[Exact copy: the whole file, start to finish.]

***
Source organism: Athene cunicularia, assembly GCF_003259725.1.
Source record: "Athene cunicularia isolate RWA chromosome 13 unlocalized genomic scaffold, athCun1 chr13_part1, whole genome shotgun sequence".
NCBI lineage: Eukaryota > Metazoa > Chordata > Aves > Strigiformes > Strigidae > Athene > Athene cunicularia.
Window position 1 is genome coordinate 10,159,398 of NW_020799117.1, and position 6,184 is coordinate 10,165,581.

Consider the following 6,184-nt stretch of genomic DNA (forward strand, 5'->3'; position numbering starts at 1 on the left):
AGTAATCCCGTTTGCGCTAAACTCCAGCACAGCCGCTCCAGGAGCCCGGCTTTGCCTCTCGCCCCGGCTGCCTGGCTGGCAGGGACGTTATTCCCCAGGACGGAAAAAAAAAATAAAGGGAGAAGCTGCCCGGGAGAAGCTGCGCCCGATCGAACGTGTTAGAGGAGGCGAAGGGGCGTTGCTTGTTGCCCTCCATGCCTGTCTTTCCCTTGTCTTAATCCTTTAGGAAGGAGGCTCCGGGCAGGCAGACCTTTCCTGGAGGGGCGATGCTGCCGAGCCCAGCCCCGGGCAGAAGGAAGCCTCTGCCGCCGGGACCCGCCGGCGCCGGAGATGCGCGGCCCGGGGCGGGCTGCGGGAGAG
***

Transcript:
Source organism: Athene cunicularia, assembly GCF_003259725.1.
Source record: "Athene cunicularia isolate RWA chromosome 13 unlocalized genomic scaffold, athCun1 chr13_part1, whole genome shotgun sequence".
NCBI lineage: Eukaryota > Metazoa > Chordata > Aves > Strigiformes > Strigidae > Athene > Athene cunicularia.
Window position 1 is genome coordinate 10,159,398 of NW_020799117.1, and position 6,184 is coordinate 10,165,581.

Consider the following 6,184-nt stretch of genomic DNA (forward strand, 5'->3'; position numbering starts at 1 on the left):
AGTAATCCCGTTTGCGCTAAACTCCAGCACAGCCGCTCCAGGAGCCCGGCTTTGCCTCTCGCCCCGGCTGCCTGGCTGGCAGGGACGTTATTCCCCAGGACGGAAAAAAAAAATAAAGGGAGAAGCTGCCCGGGAGAAGCTGCGCCCGATCGAACGTGTTAGAGGAGGCGAAGGGGCGTTGCTTGTTGCCCTCCATGCCTGTCTTTCCCTTGTCTTAATCCTTTAGGAAGGAGGCTCCGGGCAGGCAGACCTTTCCTGGAGGGGCGATGCTGCCGAGCCCAGCCCCGGGCAGAAGGAAGCCTCTGCCGCCGGGACCCGCCGGCGCCGGAGATGCGCGGCCCGGGGCGGGCTGCGGGAGAG